Generational Ideals Are Changing The Way Investors Work
According to Forbes (forbes.com) in the next two decades, Baby Boomers (those born between 1944 and 1964) are expected to transfer $30 trillion in wealth to younger generations, leading financial advisors to refer to this incident as the “great wealth transfer.”
Nick and Michael Bapis, (father and son) with Vios Advisors, of Rockefeller Capital Management, have been preparing for this transfer of wealth in various ways, while adjusting to the generation gap and the multi-generational clientele that comes with it. Money once controlled by grandparents and parents will transfer to beneficiaries who may have different ideas.
Nick has been in the business since July 1968, and has withstood the learning curve, the shift with the times, and the generations. When he started his career, portfolios were not as diversified as they are today and any size account was welcomed.
“I built my business by cold-calling, which of course you can’t do nowadays,” says Nick. “Today, the best way to generate business is by networking. There is a big difference in the philosophy today also, I still like to structure portfolios but I can’t be an expert in every asset class.”
Nick and Michael try to cover all objectives and all asset classes given the type of management their particular clients need. Longevity and asset allocation are two key components to building portfolios today.
New school investing (and planning)
Michael is the managing director and the head of the sports and entertainment division in the New York City offices. Michael has been in the industry for the past 20 years, and has a slightly different style than his father. As a man in his forties, he has learned how to navigate the industry with current trends and technologies.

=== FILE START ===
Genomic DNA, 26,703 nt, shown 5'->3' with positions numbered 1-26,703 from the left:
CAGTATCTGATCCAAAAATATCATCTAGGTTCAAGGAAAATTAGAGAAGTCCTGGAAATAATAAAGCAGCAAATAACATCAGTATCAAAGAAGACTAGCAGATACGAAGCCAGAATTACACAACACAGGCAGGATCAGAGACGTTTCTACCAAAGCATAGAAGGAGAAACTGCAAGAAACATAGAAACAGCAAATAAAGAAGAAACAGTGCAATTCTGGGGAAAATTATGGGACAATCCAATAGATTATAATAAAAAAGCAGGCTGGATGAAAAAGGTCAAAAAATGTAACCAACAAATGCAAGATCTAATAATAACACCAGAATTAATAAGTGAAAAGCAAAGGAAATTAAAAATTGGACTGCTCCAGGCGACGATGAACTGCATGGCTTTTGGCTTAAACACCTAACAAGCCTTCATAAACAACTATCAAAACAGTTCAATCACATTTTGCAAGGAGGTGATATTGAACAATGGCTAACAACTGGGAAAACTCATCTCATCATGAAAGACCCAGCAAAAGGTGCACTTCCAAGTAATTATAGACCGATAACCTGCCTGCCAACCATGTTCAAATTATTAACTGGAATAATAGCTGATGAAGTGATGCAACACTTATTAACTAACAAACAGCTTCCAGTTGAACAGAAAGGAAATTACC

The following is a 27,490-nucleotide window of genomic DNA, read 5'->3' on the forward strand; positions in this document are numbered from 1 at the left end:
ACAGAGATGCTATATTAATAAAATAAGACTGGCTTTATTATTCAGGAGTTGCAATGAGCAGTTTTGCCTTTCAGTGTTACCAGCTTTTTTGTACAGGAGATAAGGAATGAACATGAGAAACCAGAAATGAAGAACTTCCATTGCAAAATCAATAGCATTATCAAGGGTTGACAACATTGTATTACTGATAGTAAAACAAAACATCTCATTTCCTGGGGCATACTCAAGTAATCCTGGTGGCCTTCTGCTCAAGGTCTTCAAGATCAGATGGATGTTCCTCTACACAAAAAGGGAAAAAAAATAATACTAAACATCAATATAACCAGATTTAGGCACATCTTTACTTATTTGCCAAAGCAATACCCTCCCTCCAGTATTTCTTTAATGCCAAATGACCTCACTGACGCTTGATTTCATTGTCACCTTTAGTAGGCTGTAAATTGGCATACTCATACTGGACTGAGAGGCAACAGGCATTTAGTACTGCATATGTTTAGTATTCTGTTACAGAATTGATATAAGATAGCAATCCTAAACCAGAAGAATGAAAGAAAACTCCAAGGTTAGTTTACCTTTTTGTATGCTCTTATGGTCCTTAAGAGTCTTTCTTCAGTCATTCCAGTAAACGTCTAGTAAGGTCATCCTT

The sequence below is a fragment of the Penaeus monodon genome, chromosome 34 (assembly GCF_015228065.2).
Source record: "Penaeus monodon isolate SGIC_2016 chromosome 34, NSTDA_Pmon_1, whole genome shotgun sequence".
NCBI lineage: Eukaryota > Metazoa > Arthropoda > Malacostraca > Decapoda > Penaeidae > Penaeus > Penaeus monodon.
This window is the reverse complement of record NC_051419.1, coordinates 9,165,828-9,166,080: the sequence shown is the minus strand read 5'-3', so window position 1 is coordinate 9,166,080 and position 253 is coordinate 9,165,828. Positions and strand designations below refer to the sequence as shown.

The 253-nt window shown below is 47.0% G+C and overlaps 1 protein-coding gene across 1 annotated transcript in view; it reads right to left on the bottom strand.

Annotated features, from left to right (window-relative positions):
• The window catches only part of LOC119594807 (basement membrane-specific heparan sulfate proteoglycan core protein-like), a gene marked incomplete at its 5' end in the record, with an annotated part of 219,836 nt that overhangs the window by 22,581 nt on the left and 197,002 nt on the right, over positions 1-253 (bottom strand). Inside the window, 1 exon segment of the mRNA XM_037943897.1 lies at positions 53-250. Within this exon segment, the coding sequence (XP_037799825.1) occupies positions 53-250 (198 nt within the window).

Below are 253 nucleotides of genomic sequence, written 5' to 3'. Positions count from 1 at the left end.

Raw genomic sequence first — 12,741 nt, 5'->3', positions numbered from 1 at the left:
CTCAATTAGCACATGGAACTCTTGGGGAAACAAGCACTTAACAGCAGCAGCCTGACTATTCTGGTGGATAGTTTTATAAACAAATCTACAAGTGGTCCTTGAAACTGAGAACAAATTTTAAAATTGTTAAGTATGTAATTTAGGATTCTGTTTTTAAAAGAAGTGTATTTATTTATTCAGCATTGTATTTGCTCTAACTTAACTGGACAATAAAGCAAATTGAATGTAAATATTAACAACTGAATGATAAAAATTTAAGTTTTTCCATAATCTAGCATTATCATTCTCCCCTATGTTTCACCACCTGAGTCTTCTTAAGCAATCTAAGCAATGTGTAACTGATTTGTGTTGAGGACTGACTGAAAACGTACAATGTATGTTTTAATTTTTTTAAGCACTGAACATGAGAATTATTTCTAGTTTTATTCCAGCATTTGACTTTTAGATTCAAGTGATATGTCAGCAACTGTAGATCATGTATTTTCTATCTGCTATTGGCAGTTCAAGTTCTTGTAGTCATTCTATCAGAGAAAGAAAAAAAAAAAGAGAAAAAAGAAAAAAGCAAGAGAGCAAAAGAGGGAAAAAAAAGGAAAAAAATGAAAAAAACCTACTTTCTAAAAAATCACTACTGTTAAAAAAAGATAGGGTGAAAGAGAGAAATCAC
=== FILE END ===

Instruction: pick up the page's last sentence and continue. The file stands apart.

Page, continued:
“Basically, we will be going through what’s going to be the largest wealth transfer in the history of America, where now you have a population that has collectively more money and more savings than ever before,” Michael said. “What is important to us is to assist them in the right planning and the right structure as well as having a structure in place on our side where we have the ability to connect with 2-3 generations.”
Michael also works with clients who are coming into wealth, especially athletes, and that management tends to look a bit different. Discussing goals, both short-term and long-term, even past their career, are vital, as is preserving the funds they do have and educating them on risk tolerance to create a successful long-term investment plan.
Although this multi-generational team may approach the personal touches a bit different, they are working towards one common goal for their clients. After being in the industry for so long, Nick may be considered old school, he still prefers the face to face meeting as opposed to phone calls or text messaging, but regardless, he continues to recommend one simple tip to his clients that has not changed over the years:
“Pay yourself first,” he says.
That is good, timeless advice no matter what age or generation you are.